In Calcutta, observers noted that the company servants now had 15 courses for both dinner and supper instead of their former diet of milk, fish and rice for supper. Also in Surat the English were most influenced by the Mughal custom of relaxing in "gardens, 'neath which rivers flow, with the help of arrack, punch and Shiraz wine."

The cultural interphase between the Mughal and English leisure forms underwent a significant change after the British conquest of Bengal in the middle of the 18th century. In this period of cautious yet "aggressive imperialism" British orientalist administrators like Warren Hastings sank their feet deep into Indian society. At one level, the British leisure routine mirrored more than before, Mughal imperial entertainment even as the latter were improvised to colonial political advantage. From the Indian artistocrats and gentry with their wealth and ostentation the British acquired the tastes and habits which shaped them into the "Nabobs" (oriental princes) of late 18th century England. Thus even though the increasing European influence checked the Indianisation of the drinking and feasting culture of the English, other Indian forms of amusement were adopted with relish: Indian nautch (dance), hookah, zennanah and animal fights. By the 1780s "nautch" became the recognised form of entertainment for an Indian merchant to provide for his English guests. These forms coexisted with English recreations like balls and dancing which picked up in this period once a sufficient number of women arrived from England.

However, the increasing presence of British women in India also initiated the gendering of leisure. Women were conspicuous by their absence at drinking parties - these remained the domain of the male. Very rarely did the women accompany the men on hunting expeditions. They generally stayed at home and directed the household of native servants, went out in the evenings on carriage trots, only to come back to a game of cards and music. A delightful painting of the 1780s shows Lady Impey, wife of the Chief Justice of Bengal and the earliest British patron of Indian artists, directing her household of servants. For a slightly later period Fanny Eden, sister of Lord Auckland - the Governor General in 1835 - recorded her sense of exhilaration on being invited on a rare occasion by her nephew to accompany him on a tiger shooting expedition. These stray excitements apart, both she and her sister Emily reveal in their journals a sense of boredom at merely hosting official functions where they ended up, "shaking hands and making conversation with scores of officials, while their wives stared at their gowns." Fanny in her letter to a close friend laments that, "there are moments when a feeling of desperation comes over me to think that I must dream this dream so distinct from all my past life, of five years, but I mean to make the most of it."

Rajneesh

By the early 19th century as colonialism dug its roots deeper into Indian society and relied on large military establishments, a subtle distinction between leisure norms and spaces for the military and that for the civilians also began to surface. Thus racing and gaming emerged as exclusive military sports in the cantonments. Shooting and hunting were also indulged in by the marching armies. Many times Indian princes organised elaborate shoots for their European guests. At the same time hill stations like Shimla were developed as exclusive holiday resorts for the coveted civil servants of the Empire. Modelled on the pattern of English towns, these hill resorts were beyond the reach of even the average non-official Englishman.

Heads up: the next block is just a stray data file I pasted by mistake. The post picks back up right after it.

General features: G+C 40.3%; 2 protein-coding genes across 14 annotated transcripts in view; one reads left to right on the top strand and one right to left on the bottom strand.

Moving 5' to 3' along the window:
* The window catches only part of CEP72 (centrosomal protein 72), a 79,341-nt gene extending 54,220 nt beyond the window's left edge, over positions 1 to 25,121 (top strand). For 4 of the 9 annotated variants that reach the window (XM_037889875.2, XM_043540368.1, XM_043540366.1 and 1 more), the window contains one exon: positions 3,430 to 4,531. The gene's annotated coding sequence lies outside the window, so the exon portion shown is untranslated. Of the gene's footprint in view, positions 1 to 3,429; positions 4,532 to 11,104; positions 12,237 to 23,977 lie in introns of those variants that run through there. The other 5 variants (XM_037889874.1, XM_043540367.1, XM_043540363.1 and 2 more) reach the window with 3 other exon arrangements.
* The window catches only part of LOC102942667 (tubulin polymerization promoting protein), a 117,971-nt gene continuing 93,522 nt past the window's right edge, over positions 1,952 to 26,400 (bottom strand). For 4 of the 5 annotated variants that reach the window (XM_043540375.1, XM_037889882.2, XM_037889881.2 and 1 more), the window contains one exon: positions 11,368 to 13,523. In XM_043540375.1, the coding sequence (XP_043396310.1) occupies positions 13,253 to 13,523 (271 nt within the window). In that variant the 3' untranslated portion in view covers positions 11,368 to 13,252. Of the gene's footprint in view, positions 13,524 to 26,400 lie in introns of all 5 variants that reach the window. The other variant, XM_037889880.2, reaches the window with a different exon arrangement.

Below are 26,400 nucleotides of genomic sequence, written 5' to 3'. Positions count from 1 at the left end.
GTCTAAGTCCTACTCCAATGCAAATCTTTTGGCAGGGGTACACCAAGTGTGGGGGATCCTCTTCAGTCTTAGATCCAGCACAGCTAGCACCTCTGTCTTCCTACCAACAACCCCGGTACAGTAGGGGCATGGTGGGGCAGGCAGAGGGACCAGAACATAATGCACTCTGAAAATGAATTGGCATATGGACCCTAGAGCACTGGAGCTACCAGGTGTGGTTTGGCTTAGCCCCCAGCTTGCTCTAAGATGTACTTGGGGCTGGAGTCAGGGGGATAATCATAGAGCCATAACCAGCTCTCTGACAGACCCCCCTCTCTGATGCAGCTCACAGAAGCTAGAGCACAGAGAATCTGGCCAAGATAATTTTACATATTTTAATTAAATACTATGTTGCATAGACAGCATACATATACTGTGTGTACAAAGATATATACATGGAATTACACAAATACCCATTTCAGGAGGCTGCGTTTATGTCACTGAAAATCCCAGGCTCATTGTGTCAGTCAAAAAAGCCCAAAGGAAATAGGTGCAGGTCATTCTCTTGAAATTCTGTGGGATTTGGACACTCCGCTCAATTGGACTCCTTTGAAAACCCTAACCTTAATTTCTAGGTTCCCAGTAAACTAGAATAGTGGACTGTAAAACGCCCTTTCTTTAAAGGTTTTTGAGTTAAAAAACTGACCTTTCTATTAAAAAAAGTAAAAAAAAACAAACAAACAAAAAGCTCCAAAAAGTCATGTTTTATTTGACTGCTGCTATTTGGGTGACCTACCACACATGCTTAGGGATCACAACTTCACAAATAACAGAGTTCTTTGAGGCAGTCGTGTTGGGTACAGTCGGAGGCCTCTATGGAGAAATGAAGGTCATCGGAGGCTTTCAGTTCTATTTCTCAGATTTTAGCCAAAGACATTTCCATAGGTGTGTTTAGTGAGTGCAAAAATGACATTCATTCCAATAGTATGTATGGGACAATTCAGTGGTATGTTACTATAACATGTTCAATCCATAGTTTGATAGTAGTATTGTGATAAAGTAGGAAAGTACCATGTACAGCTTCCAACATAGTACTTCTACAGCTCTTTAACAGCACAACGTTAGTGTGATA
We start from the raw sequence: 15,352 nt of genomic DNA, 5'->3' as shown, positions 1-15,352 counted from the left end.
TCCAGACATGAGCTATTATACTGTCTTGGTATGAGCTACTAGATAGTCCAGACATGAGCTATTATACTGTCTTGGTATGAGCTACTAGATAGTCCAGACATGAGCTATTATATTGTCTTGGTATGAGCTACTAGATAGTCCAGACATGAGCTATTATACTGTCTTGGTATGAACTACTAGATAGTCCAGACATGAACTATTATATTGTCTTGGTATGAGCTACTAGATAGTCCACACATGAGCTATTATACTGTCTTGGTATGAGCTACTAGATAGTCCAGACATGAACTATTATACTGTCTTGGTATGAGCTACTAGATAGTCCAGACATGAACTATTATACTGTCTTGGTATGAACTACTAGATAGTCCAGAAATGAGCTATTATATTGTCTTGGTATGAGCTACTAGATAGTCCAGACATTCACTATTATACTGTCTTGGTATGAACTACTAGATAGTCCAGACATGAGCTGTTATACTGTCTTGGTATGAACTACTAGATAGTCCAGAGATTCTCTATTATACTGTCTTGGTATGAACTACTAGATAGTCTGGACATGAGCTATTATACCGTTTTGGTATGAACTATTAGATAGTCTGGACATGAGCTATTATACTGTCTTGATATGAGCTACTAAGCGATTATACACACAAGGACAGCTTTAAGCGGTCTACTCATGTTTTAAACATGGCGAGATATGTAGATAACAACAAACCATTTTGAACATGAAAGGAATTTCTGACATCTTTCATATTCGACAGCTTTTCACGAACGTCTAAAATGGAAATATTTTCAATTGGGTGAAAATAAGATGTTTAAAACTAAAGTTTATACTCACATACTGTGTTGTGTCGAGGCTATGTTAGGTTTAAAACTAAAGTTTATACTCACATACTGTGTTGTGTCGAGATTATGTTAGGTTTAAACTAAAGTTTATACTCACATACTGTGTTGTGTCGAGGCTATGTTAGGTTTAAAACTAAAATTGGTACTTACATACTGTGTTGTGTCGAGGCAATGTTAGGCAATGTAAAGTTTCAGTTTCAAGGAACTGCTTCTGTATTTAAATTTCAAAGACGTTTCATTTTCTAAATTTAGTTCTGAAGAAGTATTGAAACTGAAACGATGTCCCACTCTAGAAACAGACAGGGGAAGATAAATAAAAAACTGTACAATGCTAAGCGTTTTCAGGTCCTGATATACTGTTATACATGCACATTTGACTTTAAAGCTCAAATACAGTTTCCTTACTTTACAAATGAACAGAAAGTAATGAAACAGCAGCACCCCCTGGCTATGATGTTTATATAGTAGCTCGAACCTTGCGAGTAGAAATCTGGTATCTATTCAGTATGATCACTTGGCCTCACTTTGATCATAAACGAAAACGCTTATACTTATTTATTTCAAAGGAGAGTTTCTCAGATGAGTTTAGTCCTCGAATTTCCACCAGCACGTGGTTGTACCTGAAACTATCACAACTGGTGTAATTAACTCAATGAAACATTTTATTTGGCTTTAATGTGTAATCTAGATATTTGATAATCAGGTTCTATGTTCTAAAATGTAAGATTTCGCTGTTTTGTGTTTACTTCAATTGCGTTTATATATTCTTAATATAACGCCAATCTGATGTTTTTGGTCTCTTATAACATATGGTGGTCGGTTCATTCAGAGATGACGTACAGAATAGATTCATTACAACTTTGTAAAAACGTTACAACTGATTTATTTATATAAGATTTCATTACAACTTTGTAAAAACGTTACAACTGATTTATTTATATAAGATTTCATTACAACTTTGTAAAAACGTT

By the middle of the 19th century due to evangelical pressures and the rubbing of Victorian ideas of race and morality on British enclaves, the colonial attitude towards India underwent critical changes. As the English population grew in number and became more gender balanced, British colonalism intruded administratively into new public and private spheres but retreated culturally from indigenous recreational arenas where it had been active. In this period of cautious retreat into the exclusive and invincible colonial ghettos - the barricaded cantonment and civil lines, the picturesque hill resorts of Shimla and Mussorie - Britishers not only demarcated clearly their leisure spaces and forms from those of the vanquished "colonised," but also identified these divisions in racial terms.

Thus, for instance, Shimla provided an escape not only from heat but also from the native culture of the plains: its atmosphere was that of an oversized English club. No Indians were allowed on the mall except for some hours at night. The mall became a premier promenading area. Durga Das, a noted journalist and editor in Shimla, observed: "The mall was a special European preserve. No load carrying porter was permitted to use it, nor any ill dressed Indian either - the rule was relaxed at night when middle class Indians strolled along the mall, gazing alarmingly at the show windows of European shops." Again, Annandale, a flat semi-circular amphitheatre emerged as a play and recreation ground for the British population in Shimla. It became the site for countless balls, dinners, picnics, flower shows, hack races and even rickshaw races. By the beginning of the 20th century the ground had been enlarged and it was possible to hold gymkhanas, polo, cricket and football matches here. As exclusive, British elan resorts like Shimla proliferated, the complex relationship between the Indian and British leisure spaces receded into oblivion. Even in leisure the British were now increasingly obsessed by only one social distinction; the superior white sahib and the inferior black native.